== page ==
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30

It has happened to the present Pope. Dr. Anca-Maria Cernea, Doctor at the Center for Diagnosis and Treatment-Victor Babes and President of the Association of Catholic Doctors of Bucharest (Romania) made the following speech to the Fourteenth Ordinary General Assembly of the Synod of Bishops, at which the Pope was present, on Friday 16 October 2015. The ...


27

Your friend is confused. Very confused. The Pope is not God according to any official Catholic teaching. Catholics believe a lot of things about the Pope including his ability so speak infallibly (see ex cathedra) and that his role is that of an authoritative representative of God (see vicar of Christ). They believe a lot of things about the Pope that ...


23

"See" comes from the Latin word sedes, which means "seat" or "chair". "Holy See" is Sedes Apostolica (lit. "Apostolic Chair") in Latin. The Oxford English Dictionary (OED) gives this etymology for see, n.1: Etymology: < Anglo-Norman see, sed, sied, siet, sez, siez, Anglo-Norman and Old French se, sie, Middle French sie, siet dwelling (c 1100), ...


20

What does “see” in “The Holy See” mean? Each bishop and archbishop has the ecclesiastical jurisdiction of an episcopal see. The Roman Pontiff (Pope) has complete jurisdiction of the Holy See, also known as Vatican City. An episcopal see is, in the usual meaning of the phrase, the area of a bishop's ecclesiastical jurisdiction. Phrases concerning ...


17

The chair was real, but its actual function is different from what the legend says. And actually, it seems to have been three chairs: one "commode"-type seat, and two porphyry "pierced" chairs. Read on for more. In Misconceptions About the Middle Ages (page 66-7; ed. Harris and Grigsby), a description is given of the chairs' function in papal coronations: ...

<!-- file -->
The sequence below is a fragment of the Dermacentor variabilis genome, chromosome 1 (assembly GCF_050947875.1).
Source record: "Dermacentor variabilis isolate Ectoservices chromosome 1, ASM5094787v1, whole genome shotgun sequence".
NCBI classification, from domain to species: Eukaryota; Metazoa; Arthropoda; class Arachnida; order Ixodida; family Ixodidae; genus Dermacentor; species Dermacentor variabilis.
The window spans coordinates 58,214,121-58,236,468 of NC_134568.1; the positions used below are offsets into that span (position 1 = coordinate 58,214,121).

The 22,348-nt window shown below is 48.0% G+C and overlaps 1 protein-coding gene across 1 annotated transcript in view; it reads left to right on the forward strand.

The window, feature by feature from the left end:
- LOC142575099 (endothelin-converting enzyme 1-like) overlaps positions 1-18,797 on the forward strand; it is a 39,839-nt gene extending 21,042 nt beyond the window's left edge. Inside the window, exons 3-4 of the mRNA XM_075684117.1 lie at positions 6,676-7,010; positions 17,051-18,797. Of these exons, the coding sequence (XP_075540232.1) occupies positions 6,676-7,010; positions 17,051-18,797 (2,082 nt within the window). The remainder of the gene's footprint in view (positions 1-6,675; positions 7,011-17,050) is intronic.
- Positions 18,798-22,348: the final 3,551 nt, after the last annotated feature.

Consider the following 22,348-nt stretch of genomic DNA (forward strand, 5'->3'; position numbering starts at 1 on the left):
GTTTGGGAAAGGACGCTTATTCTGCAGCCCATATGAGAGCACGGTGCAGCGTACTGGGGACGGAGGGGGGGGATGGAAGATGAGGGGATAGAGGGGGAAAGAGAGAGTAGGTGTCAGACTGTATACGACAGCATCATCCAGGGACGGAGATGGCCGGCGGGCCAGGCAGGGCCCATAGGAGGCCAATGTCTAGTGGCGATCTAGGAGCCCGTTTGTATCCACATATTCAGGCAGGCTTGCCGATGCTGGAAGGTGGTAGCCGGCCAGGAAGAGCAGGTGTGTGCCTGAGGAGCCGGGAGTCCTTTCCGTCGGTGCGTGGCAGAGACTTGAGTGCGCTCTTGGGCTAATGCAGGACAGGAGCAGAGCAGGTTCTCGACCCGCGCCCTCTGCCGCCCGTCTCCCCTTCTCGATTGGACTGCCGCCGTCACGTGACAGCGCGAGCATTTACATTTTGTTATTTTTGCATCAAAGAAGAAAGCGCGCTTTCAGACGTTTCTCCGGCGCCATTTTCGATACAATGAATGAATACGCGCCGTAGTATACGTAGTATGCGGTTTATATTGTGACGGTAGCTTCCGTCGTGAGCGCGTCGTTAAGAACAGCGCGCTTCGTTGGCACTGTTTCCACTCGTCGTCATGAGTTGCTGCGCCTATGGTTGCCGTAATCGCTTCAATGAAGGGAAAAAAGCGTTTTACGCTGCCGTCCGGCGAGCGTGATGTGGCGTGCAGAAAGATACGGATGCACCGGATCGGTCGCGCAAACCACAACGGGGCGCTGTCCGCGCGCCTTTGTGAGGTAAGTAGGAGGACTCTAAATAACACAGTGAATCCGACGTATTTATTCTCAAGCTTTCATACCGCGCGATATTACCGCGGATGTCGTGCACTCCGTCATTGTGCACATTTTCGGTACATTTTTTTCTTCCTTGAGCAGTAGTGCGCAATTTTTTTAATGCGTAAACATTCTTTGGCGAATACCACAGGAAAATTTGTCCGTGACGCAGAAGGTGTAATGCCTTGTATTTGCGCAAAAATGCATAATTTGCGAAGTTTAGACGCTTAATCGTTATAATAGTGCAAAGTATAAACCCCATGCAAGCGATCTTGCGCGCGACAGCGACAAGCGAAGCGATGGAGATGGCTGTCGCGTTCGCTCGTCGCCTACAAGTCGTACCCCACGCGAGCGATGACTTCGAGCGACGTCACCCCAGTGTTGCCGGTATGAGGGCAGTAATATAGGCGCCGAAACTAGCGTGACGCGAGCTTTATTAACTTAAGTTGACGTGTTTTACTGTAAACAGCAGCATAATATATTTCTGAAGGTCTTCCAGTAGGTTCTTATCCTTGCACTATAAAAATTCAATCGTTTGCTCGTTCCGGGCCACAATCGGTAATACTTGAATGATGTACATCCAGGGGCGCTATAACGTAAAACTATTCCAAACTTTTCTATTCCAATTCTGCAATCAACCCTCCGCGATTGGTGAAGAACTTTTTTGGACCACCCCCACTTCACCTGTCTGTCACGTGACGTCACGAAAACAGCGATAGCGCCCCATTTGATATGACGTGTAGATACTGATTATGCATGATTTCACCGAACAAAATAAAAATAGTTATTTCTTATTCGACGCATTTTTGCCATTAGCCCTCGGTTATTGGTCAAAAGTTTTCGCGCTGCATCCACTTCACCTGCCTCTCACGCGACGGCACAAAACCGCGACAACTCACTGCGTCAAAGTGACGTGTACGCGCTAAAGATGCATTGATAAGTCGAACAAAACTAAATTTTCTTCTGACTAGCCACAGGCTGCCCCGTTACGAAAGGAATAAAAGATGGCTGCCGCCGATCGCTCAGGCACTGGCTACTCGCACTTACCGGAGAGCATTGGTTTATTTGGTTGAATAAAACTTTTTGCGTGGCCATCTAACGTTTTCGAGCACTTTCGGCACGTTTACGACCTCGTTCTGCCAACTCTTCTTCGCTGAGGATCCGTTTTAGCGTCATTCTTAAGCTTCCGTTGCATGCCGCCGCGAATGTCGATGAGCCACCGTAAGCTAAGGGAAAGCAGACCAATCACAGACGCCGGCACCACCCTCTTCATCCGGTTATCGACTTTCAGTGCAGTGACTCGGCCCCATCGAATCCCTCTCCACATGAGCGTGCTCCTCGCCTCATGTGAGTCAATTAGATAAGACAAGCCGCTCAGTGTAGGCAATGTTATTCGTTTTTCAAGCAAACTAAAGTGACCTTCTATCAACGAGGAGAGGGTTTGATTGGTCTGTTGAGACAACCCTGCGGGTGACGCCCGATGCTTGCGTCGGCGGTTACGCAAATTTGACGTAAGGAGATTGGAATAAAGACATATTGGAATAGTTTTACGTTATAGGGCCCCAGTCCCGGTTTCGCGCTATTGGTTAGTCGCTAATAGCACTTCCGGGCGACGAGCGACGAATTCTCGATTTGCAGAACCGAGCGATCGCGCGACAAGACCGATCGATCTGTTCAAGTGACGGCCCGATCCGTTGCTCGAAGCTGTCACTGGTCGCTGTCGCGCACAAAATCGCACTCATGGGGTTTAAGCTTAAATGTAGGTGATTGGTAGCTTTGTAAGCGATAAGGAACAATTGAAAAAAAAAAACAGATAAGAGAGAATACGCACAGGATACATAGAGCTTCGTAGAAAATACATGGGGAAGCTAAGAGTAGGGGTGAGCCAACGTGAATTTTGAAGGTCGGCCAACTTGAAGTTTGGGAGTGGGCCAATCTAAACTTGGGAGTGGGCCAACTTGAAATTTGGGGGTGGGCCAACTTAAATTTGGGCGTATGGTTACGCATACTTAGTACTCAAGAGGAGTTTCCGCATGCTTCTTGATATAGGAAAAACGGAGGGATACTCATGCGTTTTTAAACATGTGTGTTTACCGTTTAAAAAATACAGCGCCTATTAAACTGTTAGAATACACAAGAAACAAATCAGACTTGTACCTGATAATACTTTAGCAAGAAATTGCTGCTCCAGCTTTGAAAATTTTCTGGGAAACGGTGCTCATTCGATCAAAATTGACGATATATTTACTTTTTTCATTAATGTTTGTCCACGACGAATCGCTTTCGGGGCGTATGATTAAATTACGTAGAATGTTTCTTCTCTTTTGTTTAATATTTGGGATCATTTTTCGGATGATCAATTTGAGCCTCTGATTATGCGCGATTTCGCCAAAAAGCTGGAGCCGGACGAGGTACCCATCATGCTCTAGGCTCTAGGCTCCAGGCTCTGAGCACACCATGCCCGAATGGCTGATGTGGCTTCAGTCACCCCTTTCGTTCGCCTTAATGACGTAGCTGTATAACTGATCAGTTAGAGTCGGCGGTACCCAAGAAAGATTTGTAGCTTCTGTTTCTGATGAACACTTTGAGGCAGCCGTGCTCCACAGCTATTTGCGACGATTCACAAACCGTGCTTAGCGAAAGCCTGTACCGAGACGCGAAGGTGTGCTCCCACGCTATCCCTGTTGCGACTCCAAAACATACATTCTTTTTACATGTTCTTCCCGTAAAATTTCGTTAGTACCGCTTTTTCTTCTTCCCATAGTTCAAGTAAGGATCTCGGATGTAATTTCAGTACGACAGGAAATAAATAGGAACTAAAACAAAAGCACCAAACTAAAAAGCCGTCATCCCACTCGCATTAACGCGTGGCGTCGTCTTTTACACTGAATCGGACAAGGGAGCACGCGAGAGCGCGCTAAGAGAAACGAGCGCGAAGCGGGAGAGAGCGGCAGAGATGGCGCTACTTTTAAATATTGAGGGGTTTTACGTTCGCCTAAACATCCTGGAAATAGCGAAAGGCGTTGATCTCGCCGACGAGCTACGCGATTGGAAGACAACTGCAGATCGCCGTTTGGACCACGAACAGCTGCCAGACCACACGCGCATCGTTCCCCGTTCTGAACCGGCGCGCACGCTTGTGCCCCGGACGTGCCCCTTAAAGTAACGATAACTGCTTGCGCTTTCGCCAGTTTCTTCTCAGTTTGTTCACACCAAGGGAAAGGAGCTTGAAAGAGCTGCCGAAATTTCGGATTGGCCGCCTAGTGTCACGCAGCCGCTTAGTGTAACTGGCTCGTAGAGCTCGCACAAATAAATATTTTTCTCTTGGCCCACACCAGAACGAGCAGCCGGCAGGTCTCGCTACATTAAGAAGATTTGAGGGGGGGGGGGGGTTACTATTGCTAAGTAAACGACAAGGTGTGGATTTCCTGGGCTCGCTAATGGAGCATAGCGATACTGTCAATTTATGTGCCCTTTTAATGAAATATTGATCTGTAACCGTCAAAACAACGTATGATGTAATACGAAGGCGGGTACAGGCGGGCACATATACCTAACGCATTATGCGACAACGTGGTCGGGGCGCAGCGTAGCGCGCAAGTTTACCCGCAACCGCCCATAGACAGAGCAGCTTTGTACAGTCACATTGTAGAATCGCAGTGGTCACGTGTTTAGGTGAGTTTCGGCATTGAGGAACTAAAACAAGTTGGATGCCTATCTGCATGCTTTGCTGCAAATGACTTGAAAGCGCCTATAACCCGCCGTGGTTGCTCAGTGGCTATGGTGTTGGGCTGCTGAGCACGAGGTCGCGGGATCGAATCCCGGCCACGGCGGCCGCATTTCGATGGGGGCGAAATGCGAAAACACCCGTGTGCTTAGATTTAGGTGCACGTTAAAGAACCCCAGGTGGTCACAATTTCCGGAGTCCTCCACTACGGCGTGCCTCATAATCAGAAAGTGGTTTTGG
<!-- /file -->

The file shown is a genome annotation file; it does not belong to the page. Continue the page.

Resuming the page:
12

Paragraph 937 of the Catechism is part of an "In Brief" section that occurs at the end of every topic of the Catechism. The "In Brief" sections are intended to summarize the paragraphs that have gone before. In this case, the paragraph is restating material that occurs in paragraphs 881 and 882. In particular: "For the Roman Pontiff,...


11

This is not completely hypothetical. In the mid-300s, Pope Liberius may have signed a statement supporting what later became known as Arian heresy. That he did so in exile and possibly under torture is mitigation, and the story is complex, but it is a more concrete version of this question. In any event, there was clear pressure from the Emperor that came ...


11

Apostolic succession and Papal succession are not one and the same. Is the nature of apostolic succession meant to be an unbroken succession of valid popes? No. Rather the nature of apostolic succession is meant to be an unbroken succession of valid bishops. Not just the pope, but all Catholic bishops have unbroken apostolic succession. In other words, ...


10

My answer on this would be to refer to Tertullian on the subject. Tertullian was, of course, a Catholic who lived in the time when the doctrine that the power of the keys is inherited by the bishops from Peter was being developed by certain bishops in North Africa. He objected strenuously to it, writing his treatise De Pudicitia (i.e. On Modesty) against ...


10

There are a number of related questions here. The Bishop of Rome The Bishop of Rome (i.e., the Pope), being the universal pastor of the Catholic Church, may celebrate in any rite he wishes at any moment. There is not a specific norm in the Canon Law (abbreviated CIC)—the law for the Western church—or the Code of Canons of Oriental churches (abbreviated ...